If your dog is experiencing a particularly long episode of reverse sneezing, you may be able to ease or end the episode by:

  • Gently massaging your dog’s throat
  • Briefly covering their nostrils, which will cause them to swallow and potentially stop sneezing
  • Depressing their tongue with your hand to help open airways
  • Some vets suggest gently blowing in your dog’s face

In the vast majority of cases, there’s no need to intervene. Reverse sneezing doesn’t last long, and your dog will be perfectly normal after it stops.

When you should go to the vet

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As mentioned, reverse sneezing rarely requires veterinary treatment. As soon as the sneezing episode stops, the situation is resolved. However, if episodes increase in frequency or duration, you should call the vet just in case.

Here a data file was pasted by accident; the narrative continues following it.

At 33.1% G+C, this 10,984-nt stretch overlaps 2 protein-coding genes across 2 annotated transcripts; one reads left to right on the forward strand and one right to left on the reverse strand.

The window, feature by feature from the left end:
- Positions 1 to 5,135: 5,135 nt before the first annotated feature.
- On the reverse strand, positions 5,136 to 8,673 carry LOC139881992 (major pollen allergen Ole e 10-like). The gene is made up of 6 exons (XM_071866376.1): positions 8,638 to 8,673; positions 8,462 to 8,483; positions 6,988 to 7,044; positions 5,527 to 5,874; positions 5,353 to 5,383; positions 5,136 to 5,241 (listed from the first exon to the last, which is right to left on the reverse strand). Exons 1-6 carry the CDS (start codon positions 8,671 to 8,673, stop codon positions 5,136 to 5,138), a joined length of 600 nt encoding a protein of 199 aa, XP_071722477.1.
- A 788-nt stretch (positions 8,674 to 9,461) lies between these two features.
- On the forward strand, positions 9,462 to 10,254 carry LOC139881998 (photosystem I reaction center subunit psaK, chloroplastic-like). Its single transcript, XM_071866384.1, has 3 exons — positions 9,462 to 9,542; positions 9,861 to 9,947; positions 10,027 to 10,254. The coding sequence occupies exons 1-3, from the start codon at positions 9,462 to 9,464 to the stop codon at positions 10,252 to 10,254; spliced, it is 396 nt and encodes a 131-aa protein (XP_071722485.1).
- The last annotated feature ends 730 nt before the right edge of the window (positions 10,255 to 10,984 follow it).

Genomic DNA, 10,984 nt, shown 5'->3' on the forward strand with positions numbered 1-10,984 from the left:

You should also seek treatment if your dog’s reverse sneezing is accompanied by other respiratory symptoms or if they have any unusual discharge from their nose.

Occasionally, chronic reverse sneezing can be a symptom of more serious issues. These include nasal mites, foreign objects in the airway, respiratory infections, and tracheal collapse.

If you’re concerned about the intensity of your dog’s reverse sneezing, take a video to show the vet. They’ll be able to determine potential causes.

Most dogs experience episodes of reverse sneezing at some point in their lives. For the vast majority of dogs, it’s a common, temporary, harmless reaction with no lasting aftereffects.

Of course, it still sounds unsettling to our human ears! But now that you know what reverse sneezing is, you’ll be less likely to make an unnecessary vet visit.